George Washington

The Electoral College elected Washington unanimously in 1789, and again in the 1792 election. John Adams was elected vice president. Washington took the oath of office as the first President under the Constitution for the United States of America on April 30, 1789, at Federal Hall. At first, he had not wanted the position. Washington proved himself to be an able administrator. An excellent delegator and judge of talent and character, he held regular cabinet meetings to debate issues before making a final decision.

In handling routine tasks, he was “systematic, orderly, energetic, solicitous of the opinion of others but decisive, intent upon general goals and the consistency of particular actions with them. ” In 1789, Washington became President of the United States and promptly established many of the customs and usages of the new government’s executive department. He sought to create a great nation capable of surviving in a world torn by war between Britain and France. His decisions set the path for future presidents and impacted our nation immensely.

Washington created the first established foreign policy of the United States, the policy of neutrality or non-involvement. Having just defeated the English and gaining our independence, the US faced the challenging task of creating a new nation. In an effort to guard ourselves from involvement in the wider conflicts of the Europeans and focus on domestic affairs, a course of neutrality was followed. Washington’s Proclamation of Neutrality of 1793 provided a basis for avoiding these conflicts. The action of non-involvement or neutrality meant that the United States would not take part in the affairs of other nations.

Surprisingly, most Americans were in agreement with this choice and decided that war was not in the new nation’s interest. The purpose of Washington’s caution against entanglements with foreign powers was to minimize the chance of war. James Madison, the father of the Constitution, expressed this understanding when he wrote: “Of all enemies to public liberty, war is, perhaps, the most to be dreaded, because it comprises and develops the germ of every other. War is the parent of armies; from these proceed debts and taxes; and armies, and debts, and taxes are the known instruments for bringing the many under the domination of the few. Washington understood this, and took action based on his knowledge, as well as his strong belief that it would benefit America as a whole. Another decision made by George Washington was his decision to appoint Alexander Hamilton to secretary of treasury. Washington knew he was in need of strong and intelligent leaders to be a part of the cabinet. He decided that Hamilton was the best choice to control the treasury, since he knew that Alexander Hamilton understood public finance. Hamilton believed in a strong central government led by prosperous and educated elite of upper-class citizens.

Hamilton also believed that commerce and industry were the keys to a strong nation. Washington supported Treasury Secretary Alexander Hamilton’s plans to build a strong central government by funding the national debt, implementing an effective tax system, and creating a national bank. The main problem facing Hamilton was the huge national debt. He proposed that the government assume the entire debt of the federal government and the states. His plan was to retire the old depreciated obligations by borrowing new money at a lower interest rate.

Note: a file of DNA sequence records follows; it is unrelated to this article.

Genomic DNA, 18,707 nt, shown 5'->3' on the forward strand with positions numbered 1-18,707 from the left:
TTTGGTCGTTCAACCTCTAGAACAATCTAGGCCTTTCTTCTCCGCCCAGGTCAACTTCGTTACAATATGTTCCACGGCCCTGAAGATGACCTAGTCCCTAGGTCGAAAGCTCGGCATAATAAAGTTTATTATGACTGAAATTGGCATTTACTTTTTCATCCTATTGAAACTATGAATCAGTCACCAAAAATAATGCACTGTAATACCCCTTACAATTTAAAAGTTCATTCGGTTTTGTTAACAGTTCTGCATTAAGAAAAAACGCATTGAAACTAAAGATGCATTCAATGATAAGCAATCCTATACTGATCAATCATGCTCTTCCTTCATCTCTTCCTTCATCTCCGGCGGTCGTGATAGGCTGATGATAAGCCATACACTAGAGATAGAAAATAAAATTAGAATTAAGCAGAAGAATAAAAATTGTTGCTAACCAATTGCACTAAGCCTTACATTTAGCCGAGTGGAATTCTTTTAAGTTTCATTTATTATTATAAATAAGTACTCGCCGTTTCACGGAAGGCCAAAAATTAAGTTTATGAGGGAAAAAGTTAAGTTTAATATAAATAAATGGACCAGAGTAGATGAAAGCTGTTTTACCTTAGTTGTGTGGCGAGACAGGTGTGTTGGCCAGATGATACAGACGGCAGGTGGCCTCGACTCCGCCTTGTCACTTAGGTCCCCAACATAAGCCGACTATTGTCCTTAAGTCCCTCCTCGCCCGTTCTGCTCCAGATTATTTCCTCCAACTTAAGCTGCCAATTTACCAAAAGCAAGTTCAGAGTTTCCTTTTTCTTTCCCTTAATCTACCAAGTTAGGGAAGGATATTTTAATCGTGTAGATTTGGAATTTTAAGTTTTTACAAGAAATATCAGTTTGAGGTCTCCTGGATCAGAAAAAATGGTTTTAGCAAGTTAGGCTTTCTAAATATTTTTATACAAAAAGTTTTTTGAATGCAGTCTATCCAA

Though it was a struggle to get every state to agree with his idea, Hamilton’s debt program ended up being a great success. By demonstrating Americans’ willingness to repay their debts, he made the United States attractive to foreign investors. European investment capital poured into the new nation in large amounts. Washington’s decision to appoint Alexander Hamilton to secretary of treasury was one of genius. The beneficial impact on America and its citizens was immense and almost unbelievable. A third decision made by President George Washington was that he willingly chose to serve only two terms in office.

It was in part because he felt that the office of President should be held by citizens who wished to serve their country, not by individuals who sought complete power, and from whom the new nation had struggled so long to gain its independence. The majority of Presidents who followed Washington made this same choice, based on the precedent he established, until the two-term limit for presidents was codified into a law by the 22nd amendment. By refusing to pursue a third term, Washington made it the enduring standard that no U. S. President should seek more than two.

Washington’s Farewell Address was a primer on republican virtue and a stern warning against involvement in foreign wars. The impact of Washington’s retirement as President on America was an upsetting one. Many Americans looked up to Washington, and depended on him to keep America going in the right direction. Although Washington’s choice to step down came as a surprise, the people and America in general was greatly impacted and benefited by Washington’s presidency. The significant decisions, actions, and precedents that Washington made have resounded through American history.

Washington took complete control of a political system that was a daring experiment. To create a working government for the first time, Washington was faced with many practical and impractical decisions. A nation had never before tried to base a government on the ideals of republican rule and individual rights. Washington did believe in the ideas of the people, but at the same time knew that for everything to come together there needed to be a strong government. Washington created exactly that for our nation, and set the example that is still being followed by our leaders today.